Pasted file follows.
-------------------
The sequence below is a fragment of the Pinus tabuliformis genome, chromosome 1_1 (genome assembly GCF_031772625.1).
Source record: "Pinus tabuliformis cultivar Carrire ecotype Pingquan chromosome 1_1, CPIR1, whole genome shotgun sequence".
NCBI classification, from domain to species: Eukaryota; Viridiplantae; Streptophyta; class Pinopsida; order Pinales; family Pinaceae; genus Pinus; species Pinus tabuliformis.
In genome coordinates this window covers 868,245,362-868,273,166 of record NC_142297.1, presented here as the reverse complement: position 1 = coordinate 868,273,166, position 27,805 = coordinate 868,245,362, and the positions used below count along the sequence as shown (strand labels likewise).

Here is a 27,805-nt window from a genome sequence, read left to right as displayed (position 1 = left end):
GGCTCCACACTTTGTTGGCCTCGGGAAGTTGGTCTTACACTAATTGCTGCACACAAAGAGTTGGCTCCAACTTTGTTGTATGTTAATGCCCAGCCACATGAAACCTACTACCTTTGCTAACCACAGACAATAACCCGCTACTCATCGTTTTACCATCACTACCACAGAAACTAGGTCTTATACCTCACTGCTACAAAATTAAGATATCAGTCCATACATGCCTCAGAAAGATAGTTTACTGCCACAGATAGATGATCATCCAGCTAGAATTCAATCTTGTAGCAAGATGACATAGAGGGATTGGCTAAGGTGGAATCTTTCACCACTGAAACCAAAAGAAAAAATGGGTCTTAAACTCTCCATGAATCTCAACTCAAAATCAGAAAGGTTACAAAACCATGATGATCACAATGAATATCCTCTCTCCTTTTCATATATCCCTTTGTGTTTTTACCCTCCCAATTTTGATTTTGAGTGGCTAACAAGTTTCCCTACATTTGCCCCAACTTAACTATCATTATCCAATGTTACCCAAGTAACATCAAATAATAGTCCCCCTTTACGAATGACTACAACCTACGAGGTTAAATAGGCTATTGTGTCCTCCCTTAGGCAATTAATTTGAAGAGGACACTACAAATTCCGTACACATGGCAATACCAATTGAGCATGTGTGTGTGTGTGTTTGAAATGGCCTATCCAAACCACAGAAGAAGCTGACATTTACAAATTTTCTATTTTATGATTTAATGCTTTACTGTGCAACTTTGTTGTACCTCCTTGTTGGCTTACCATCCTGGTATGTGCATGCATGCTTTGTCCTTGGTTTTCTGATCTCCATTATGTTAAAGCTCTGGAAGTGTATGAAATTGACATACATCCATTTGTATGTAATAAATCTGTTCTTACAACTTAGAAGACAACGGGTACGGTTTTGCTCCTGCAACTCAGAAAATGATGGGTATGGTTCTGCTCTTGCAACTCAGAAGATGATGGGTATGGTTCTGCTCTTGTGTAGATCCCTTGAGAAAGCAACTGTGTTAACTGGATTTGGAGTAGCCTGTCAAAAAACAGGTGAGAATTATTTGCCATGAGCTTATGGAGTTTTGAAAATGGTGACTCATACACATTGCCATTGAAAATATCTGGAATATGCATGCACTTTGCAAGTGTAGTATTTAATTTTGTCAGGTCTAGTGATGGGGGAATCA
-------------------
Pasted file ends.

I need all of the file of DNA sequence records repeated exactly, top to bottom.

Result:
The sequence below is a fragment of the Pinus tabuliformis genome, chromosome 1_1 (genome assembly GCF_031772625.1).
Source record: "Pinus tabuliformis cultivar Carrire ecotype Pingquan chromosome 1_1, CPIR1, whole genome shotgun sequence".
NCBI classification, from domain to species: Eukaryota; Viridiplantae; Streptophyta; class Pinopsida; order Pinales; family Pinaceae; genus Pinus; species Pinus tabuliformis.
In genome coordinates this window covers 868,245,362-868,273,166 of record NC_142297.1, presented here as the reverse complement: position 1 = coordinate 868,273,166, position 27,805 = coordinate 868,245,362, and the positions used below count along the sequence as shown (strand labels likewise).

Here is a 27,805-nt window from a genome sequence, read left to right as displayed (position 1 = left end):
GGCTCCACACTTTGTTGGCCTCGGGAAGTTGGTCTTACACTAATTGCTGCACACAAAGAGTTGGCTCCAACTTTGTTGTATGTTAATGCCCAGCCACATGAAACCTACTACCTTTGCTAACCACAGACAATAACCCGCTACTCATCGTTTTACCATCACTACCACAGAAACTAGGTCTTATACCTCACTGCTACAAAATTAAGATATCAGTCCATACATGCCTCAGAAAGATAGTTTACTGCCACAGATAGATGATCATCCAGCTAGAATTCAATCTTGTAGCAAGATGACATAGAGGGATTGGCTAAGGTGGAATCTTTCACCACTGAAACCAAAAGAAAAAATGGGTCTTAAACTCTCCATGAATCTCAACTCAAAATCAGAAAGGTTACAAAACCATGATGATCACAATGAATATCCTCTCTCCTTTTCATATATCCCTTTGTGTTTTTACCCTCCCAATTTTGATTTTGAGTGGCTAACAAGTTTCCCTACATTTGCCCCAACTTAACTATCATTATCCAATGTTACCCAAGTAACATCAAATAATAGTCCCCCTTTACGAATGACTACAACCTACGAGGTTAAATAGGCTATTGTGTCCTCCCTTAGGCAATTAATTTGAAGAGGACACTACAAATTCCGTACACATGGCAATACCAATTGAGCATGTGTGTGTGTGTGTTTGAAATGGCCTATCCAAACCACAGAAGAAGCTGACATTTACAAATTTTCTATTTTATGATTTAATGCTTTACTGTGCAACTTTGTTGTACCTCCTTGTTGGCTTACCATCCTGGTATGTGCATGCATGCTTTGTCCTTGGTTTTCTGATCTCCATTATGTTAAAGCTCTGGAAGTGTATGAAATTGACATACATCCATTTGTATGTAATAAATCTGTTCTTACAACTTAGAAGACAACGGGTACGGTTTTGCTCCTGCAACTCAGAAAATGATGGGTATGGTTCTGCTCTTGCAACTCAGAAGATGATGGGTATGGTTCTGCTCTTGTGTAGATCCCTTGAGAAAGCAACTGTGTTAACTGGATTTGGAGTAGCCTGTCAAAAAACAGGTGAGAATTATTTGCCATGAGCTTATGGAGTTTTGAAAATGGTGACTCATACACATTGCCATTGAAAATATCTGGAATATGCATGCACTTTGCAAGTGTAGTATTTAATTTTGTCAGGTCTAGTGATGGGGGAATCA